Diplomatic representation in US:
chief of mission: Ambassador Fayiz A. TARAWNEH
chancery: 3504 International Drive NW, Washington, DC 20008
telephone: [1] (202) 966-2664
FAX: [1] (202) 966-3110

US diplomatic representation:
chief of mission: Ambassador Wesley E. EGAN, Jr.
embassy: Jabel Amman, Amman
mailing address: P. O. Box 354, Amman 11118 Jordan; APO AE 09892-0200
telephone: [962] (6) 820101
FAX: [962] (6) 820159

Flag: three equal horizontal bands of black (top), white, and green with a red isosceles triangle based on the hoist side bearing a small white seven-pointed star; the seven points on the star represent the seven fundamental laws of the Koran


Overview: Jordan benefited from increased Arab aid during the oil boom of the late 1970s and early 1980s, when its annual real GNP growth averaged more than 10%. In the remainder of the 1980s, however, reductions in both Arab aid and worker remittances slowed real economic growth to an average of roughly 2% per year. Imports - mainly oil, capital goods, consumer durables, and food - outstripped exports, with the difference covered by aid, remittances, and borrowing. In mid-1989, the Jordanian Government began debt-rescheduling negotiations and agreed to implement an IMF-supported program designed to gradually reduce the budget deficit and implement badly needed structural reforms. The Persian Gulf crisis that began in August 1990, however, aggravated Jordan's already serious economic problems, forcing the government to shelve the IMF program, stop most debt payments, and suspend rescheduling negotiations. Aid from Gulf Arab states, worker remittances, and trade contracted; and refugees flooded the country, producing serious balance-of-payments problems, stunting GDP growth, and straining government resources. The economy rebounded in 1992, largely due to the influx of capital repatriated by workers returning from the Gulf, but the recovery was uneven throughout 1994. The government is implementing the reform program adopted in 1992 and continues to secure rescheduling and write-offs of its heavy foreign debt. Debt, poverty, and unemployment remain Jordan's biggest on-going problems.

National product: GDP - purchasing power parity - $17 billion (1994 est.)

National product real growth rate: 5.5% (1994 est.)

National product per capita: $4,280 (1994 est.)

Inflation rate (consumer prices): 6% (1994 est.)

Unemployment rate: 16% (1994 est.)

revenues: $2 billion
expenditures: $2.4 billion, including capital expenditures of $630 million (1995 est.)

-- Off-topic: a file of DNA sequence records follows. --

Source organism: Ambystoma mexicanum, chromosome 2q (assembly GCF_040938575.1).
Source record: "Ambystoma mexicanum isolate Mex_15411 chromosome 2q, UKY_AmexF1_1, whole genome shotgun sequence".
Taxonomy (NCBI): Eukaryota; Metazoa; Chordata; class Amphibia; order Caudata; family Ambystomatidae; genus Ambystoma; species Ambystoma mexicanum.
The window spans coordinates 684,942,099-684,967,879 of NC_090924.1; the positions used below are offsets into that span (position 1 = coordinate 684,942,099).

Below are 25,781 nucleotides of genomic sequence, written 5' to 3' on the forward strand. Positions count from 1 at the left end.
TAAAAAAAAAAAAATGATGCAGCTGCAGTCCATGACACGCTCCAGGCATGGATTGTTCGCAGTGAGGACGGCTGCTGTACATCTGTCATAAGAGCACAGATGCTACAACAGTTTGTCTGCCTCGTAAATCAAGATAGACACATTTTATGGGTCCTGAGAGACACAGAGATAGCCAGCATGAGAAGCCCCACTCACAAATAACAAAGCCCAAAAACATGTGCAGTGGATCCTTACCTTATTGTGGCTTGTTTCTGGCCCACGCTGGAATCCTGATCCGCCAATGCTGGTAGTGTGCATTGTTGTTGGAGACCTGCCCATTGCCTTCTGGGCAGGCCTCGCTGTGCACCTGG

Exports: $1.4 billion (f.o.b., 1994)
commodities: phosphates, fertilizers, potash, agricultural products, manufactures
partners: India, Iraq, Saudi Arabia, EU, Indonesia, UAE

Imports: $3.5 billion (c.i.f., 1994)
commodities: crude oil, machinery, transport equipment, food, live animals, manufactured goods
partners: EU, US, Iraq, Japan, Turkey

External debt: $6 billion (March 1995 est.)

Industrial production: growth rate 3% (1993 est.); accounts for 20% of GDP

capacity: 1,050,000 kW
production: 4.2 billion kWh
consumption per capita: 1,072 kWh (1993)

Industries: phosphate mining, petroleum refining, cement, potash, light manufacturing

Agriculture: accounts for about 8% of GDP; wheat, barley, citrus fruit, tomatoes, melons, olives; sheep, goats, poultry; large net importer of food

Economic aid:
recipient: US commitments, including Ex-Im (FY70-89), $1.7 billion; Western (non-US) countries, ODA and OOF bilateral commitments (1970-89), $1.5 billion; OPEC bilateral aid (1979-89), $9.5 billion; Communist countries (1970-89), $44 million

Currency: 1 Jordanian dinar (JD) = 1,000 fils

Exchange rates: Jordanian dinars (JD) per US$1 - 0.6994 (January 1995), 0.5987 (1994), 0.6928 (1993), 0.6797 (1992), 0.6808 (1991), 0.6636 (1990)

Fiscal year: calendar year


total: 789 km
narrow gauge: 789 km 1.050-m gauge

total: 7,500 km
paved: asphalt 5,500 km
unpaved: gravel, crushed stone 2,000 km

Pipelines: crude oil 209 km

Ports: Al'Aqabah

Merchant marine:
total: 2 ships (1,000 GRT or over) totaling 61,678 GRT/113,080 DWT
ships by type: bulk 1, oil tanker 1

total: 17
with paved runways over 3,047 m: 9
with paved runways 2,438 to 3,047 m: 4
with paved runways 914 to 1,523 m: 1
with paved runways under 914 m: 2
with unpaved runways 914 to 1,523 m: 1


Telephone system: 81,500 telephones; adequate telephone system
local: NA microwave, cable, and radio links
intercity: NA
international: 2 INTELSAT (1 Atlantic Ocean and 1 Indian Ocean) and 1 ARABSAT earth station; coaxial cable and microwave to Iraq, Saudi Arabia, and Syria; microwave link to Lebanon is inactive; participant in MEDARABTEL, a microwave radio relay network linking Syria, Jordan, Egypt, Libya, Tunisia, Algeria, and Morocco

broadcast stations: AM 5, FM 7, shortwave 0
radios: NA

broadcast stations: 8 and 1 TV receive-only satellite link
televisions: NA

Defense Forces

Branches: Jordanian Armed Forces (JAF; includes Royal Jordanian Land Force, Royal Naval Force, and Royal Jordanian Air Force); Ministry of the Interior's Public Security Force (falls under JAF only in wartime or crisis situations)

Manpower availability: males age 15-49 981,004; males fit for military service 699,891; males reach military age (18) annually 45,494 (1995 est.)

Defense expenditures: exchange rate conversion - $564.2 million, 9.1% of GDP (1995 est.)